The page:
5. Is US crude production growth a possibility and what does it mean for Europe?
Rohit: US producers, especially the majors and large publicly traded players who also happen to own the most prolific acreages have chosen to prioritize shareholder returns over investing in capex for new production. The producers who are willing to drill for new production are facing material and labor shortages. This means that US crude production will struggle to put additional barrels into the global market. Even though the US will be able to maintain the current export volumes to Europe, any additional barrels will only be likely later in 2023. Rough seas ahead for European buyers looking to replace Russian barrels.
6. What has replaced the Russian crude oil now shunned by much of Europe since the start of the war?
Jay: Since the start of the Russia-Ukraine war, the belief that Russian crude would always be a baseload for European refiners has been torn up. Russian origin crude flows to Europe (EU27 & UK) have dwindled away in recent months and in 1H Oct 2022 only constitute around 5% of the region’s seaborne imports. In a bid to replace Russian Urals, Europe is diversifying its slate by taking more crude from the Middle East and the Atlantic Basin. The largest change we see is in a sharp increase in Middle East origin crude (Iraqi and Saudi grades), but Libya, Brazil and the US have also been supplying more to Europe too. The desire to displace even Russian piped crude by some northwest European refiners means European seaborne crude imports are now above pre-war levels.
These structural changes in volumes and source of supply are not going to reverse anytime soon. Looking ahead, the OPEC+ announcement for a “2mbd production cut target” will make crude procurement for European refiners trickier, especially given lackluster growth from the US and rising competition from Asia. This could intensify further still given the looming 5 December insurance and services ban related to Russian oil, along with the ongoing uncertainty over a yet to be finalised Russian oil price cap.
7. Which countries are stepping up to pick up the slack in Russia’s fuel oil supply?
Roslan: For several months now, it has become clear that the world’s top fuel oil exporter is sending its residual cargoes eastward to markets in the Middle East and Asia. To a lesser extent, Egypt in the African continent has also emerged as a sort of ‘transit point’ for Russian fuel oil exports heading further east.
Imports into the Middle East took off significantly soon after the invasion of Ukraine, peaking at a record 210kbd in August, but have since cooled in line with the slowdown in seasonal power generation led fuel oil consumption in the Arab Gulf region. Meanwhile, imports into Asia have been steadily ramping up since the end of the second quarter to set fresh record-highs of 600kbd so far this month, preliminary data shows. Within Asia, the bunkering and fuel oil trading hub Singapore unsurprisingly accounts for the largest share of Russian inflows into Asia, followed by other regional demand centers including China and India. Ultimately, these volumes are used to meet demand from the bunkering, power generation and refining sectors.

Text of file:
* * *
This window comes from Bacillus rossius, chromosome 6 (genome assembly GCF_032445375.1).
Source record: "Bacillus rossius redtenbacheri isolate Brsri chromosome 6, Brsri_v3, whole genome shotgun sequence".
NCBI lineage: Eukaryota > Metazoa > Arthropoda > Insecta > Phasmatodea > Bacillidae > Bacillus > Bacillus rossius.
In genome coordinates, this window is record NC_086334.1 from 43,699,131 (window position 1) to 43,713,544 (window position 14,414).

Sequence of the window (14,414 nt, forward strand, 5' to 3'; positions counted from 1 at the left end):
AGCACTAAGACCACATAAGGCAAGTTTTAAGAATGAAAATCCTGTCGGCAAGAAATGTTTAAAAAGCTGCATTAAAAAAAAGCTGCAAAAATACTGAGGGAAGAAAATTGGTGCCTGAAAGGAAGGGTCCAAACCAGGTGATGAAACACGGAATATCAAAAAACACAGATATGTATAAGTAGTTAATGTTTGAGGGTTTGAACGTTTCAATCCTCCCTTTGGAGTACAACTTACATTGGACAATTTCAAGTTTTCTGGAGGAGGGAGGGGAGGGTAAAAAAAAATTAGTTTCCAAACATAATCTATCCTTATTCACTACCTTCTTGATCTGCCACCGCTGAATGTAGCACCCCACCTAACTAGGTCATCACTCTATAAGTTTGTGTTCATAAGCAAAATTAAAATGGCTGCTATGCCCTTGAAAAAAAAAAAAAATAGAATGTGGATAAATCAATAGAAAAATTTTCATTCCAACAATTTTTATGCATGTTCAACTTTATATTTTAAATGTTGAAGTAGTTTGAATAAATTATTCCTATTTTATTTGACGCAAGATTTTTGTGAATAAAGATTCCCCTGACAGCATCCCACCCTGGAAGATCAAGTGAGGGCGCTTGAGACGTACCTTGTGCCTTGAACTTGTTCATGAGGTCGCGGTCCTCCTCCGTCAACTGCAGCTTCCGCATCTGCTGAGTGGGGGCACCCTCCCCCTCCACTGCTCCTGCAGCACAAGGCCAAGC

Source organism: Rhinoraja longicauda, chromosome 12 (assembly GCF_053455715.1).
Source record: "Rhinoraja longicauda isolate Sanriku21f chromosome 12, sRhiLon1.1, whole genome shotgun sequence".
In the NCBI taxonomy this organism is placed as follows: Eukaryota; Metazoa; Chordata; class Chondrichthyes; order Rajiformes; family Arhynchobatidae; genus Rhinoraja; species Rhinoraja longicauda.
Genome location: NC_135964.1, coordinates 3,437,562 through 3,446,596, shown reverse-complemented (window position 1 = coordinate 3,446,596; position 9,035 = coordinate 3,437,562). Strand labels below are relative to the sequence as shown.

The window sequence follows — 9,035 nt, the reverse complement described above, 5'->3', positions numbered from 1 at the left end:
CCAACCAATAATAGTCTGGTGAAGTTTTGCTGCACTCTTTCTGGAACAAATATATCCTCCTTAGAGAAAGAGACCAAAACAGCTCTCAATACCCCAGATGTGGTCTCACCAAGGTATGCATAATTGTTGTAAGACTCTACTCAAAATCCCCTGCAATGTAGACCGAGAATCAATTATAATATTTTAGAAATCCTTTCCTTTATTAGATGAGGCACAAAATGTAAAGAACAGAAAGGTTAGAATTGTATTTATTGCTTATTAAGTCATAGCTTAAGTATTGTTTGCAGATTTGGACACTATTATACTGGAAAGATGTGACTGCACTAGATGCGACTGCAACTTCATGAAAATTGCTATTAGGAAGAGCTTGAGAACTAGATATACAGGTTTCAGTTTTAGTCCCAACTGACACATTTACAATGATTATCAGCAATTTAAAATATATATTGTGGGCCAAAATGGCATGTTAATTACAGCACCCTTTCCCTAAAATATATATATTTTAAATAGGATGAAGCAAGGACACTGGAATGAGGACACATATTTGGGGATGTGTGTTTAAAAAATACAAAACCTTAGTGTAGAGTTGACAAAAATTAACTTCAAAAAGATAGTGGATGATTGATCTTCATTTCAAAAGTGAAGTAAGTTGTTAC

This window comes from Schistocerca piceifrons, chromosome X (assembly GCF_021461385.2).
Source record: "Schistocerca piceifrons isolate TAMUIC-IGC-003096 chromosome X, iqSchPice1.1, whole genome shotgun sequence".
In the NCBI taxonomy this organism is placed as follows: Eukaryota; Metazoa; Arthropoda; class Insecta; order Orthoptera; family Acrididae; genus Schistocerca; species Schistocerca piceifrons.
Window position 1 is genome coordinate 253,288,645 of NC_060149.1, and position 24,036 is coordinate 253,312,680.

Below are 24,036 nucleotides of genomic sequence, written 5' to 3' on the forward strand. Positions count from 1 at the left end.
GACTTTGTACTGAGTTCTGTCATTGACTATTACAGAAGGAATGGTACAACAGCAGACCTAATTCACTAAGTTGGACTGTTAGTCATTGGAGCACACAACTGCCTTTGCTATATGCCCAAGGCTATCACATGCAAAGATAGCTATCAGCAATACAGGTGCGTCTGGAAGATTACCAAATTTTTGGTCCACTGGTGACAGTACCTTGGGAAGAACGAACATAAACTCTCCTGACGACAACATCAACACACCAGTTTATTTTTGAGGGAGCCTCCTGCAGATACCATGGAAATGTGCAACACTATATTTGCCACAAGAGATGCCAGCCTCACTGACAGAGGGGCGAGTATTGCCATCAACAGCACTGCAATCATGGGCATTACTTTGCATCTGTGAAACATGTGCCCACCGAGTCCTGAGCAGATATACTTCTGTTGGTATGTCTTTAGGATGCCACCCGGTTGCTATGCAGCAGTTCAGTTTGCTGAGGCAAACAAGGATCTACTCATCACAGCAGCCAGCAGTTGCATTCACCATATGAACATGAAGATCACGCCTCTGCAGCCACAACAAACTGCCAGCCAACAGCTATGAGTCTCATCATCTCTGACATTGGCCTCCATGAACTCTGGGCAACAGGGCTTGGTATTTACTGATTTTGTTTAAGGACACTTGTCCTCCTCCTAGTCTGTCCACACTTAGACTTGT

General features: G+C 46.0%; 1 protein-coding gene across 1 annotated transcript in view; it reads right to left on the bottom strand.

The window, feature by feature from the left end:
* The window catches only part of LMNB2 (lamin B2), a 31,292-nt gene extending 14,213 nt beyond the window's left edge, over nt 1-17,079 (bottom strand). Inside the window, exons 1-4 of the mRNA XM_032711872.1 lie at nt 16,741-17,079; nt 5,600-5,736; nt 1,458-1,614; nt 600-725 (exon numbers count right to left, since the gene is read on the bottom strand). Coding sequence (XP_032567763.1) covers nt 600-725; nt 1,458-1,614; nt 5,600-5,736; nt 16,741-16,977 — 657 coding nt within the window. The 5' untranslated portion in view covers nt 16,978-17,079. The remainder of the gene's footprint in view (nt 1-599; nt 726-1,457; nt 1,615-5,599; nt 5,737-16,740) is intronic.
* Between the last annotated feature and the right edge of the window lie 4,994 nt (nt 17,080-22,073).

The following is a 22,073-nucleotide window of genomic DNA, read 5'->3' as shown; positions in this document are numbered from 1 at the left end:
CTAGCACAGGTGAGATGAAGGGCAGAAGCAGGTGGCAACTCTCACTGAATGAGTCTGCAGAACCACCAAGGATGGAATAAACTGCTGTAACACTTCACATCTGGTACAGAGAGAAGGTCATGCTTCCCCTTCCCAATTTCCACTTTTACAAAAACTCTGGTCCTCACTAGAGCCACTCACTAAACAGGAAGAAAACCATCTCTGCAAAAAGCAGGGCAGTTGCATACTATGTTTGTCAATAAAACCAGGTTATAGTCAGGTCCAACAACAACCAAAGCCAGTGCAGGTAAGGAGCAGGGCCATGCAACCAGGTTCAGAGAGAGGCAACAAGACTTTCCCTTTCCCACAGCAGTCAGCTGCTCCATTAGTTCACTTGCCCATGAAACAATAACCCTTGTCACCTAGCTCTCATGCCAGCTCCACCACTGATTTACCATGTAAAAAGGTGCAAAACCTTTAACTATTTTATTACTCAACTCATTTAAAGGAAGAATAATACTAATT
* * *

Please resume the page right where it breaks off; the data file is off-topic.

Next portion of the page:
8. How much clean products will China export in November and December?
Emma: Last month, China issued a new batch of 13-14mt of product export quotas to state-owned refiners that is likely valid till the end of March 2023. The move was aimed at encouraging refiners to boost refining runs and exports, although the refiners still had 7-8mt unused 2022 quotas at the end of the month. This means that China may increase exports to 5-6mt per month in the last three months of the year.
However, our flows data indicate that China is on track to export around 3mt of fuel (mainly diesel and gasoline) in October, already a 13-month high but below the allowed amount, and they may not be able to boost exports much in the near term as refiners have been slow in boosting refining runs. China has also required its oil majors to secure domestic diesel supplies over winter. Its diesel production (from NBS) and diesel exports (from our flows data) in September and October suggest that the inventory level is not high and refiners may need to cut back exports in November, and may increase shipments again in December if they ramp up production.
9. What is the current health of freight markets, and what lies ahead for them going forward?
Dylan: On the dirty tanker market, we see relative strength in crude tanker rates, mainly due to expectations that China will ramp up crude imports, uncertainty around the fleet as sanctions on Russia loom and increased mileage as Atlantic Basin to Asia flows increase. Going forward, with the OPEC production cuts and global economic concerns, the demand outlook is bleak and we could see a downward correction in freight rates as we head into 2023.
For the clean tanker market, we are already seeing a correction in rates, despite the strength in diesel. Weakness in light distillate markets and high availability in Atlantic/Pacific MR tanker markets has weighed on overall clean rates. With some pockets of increased demand expected on jet and gasoline trade routes over the holiday season, we may see some more support for clean rates, although this is likely to be short-lived. More medium-term demand prospects and refinery adjustments do not look promising for clean tankers heading into next year.